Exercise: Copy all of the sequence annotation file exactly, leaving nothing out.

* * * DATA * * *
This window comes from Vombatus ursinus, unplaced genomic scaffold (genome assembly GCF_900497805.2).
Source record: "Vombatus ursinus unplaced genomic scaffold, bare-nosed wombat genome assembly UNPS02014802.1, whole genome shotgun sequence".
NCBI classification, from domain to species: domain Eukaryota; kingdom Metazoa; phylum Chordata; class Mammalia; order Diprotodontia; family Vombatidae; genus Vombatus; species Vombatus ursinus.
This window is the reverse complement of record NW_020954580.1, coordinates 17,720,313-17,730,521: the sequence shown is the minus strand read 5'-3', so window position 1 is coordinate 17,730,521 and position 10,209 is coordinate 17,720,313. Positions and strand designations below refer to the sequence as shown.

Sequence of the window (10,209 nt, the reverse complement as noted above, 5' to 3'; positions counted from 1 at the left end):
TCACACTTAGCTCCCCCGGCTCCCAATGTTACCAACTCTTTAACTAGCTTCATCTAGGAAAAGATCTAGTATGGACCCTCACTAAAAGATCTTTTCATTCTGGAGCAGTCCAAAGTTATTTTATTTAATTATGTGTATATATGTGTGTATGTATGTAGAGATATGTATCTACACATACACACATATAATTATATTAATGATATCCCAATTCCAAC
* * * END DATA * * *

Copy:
This window comes from Vombatus ursinus, unplaced genomic scaffold (genome assembly GCF_900497805.2).
Source record: "Vombatus ursinus unplaced genomic scaffold, bare-nosed wombat genome assembly UNPS02014802.1, whole genome shotgun sequence".
NCBI classification, from domain to species: domain Eukaryota; kingdom Metazoa; phylum Chordata; class Mammalia; order Diprotodontia; family Vombatidae; genus Vombatus; species Vombatus ursinus.
This window is the reverse complement of record NW_020954580.1, coordinates 17,720,313-17,730,521: the sequence shown is the minus strand read 5'-3', so window position 1 is coordinate 17,730,521 and position 10,209 is coordinate 17,720,313. Positions and strand designations below refer to the sequence as shown.

Sequence of the window (10,209 nt, the reverse complement as noted above, 5' to 3'; positions counted from 1 at the left end):
TCACACTTAGCTCCCCCGGCTCCCAATGTTACCAACTCTTTAACTAGCTTCATCTAGGAAAAGATCTAGTATGGACCCTCACTAAAAGATCTTTTCATTCTGGAGCAGTCCAAAGTTATTTTATTTAATTATGTGTATATATGTGTGTATGTATGTAGAGATATGTATCTACACATACACACATATAATTATATTAATGATATCCCAATTCCAAC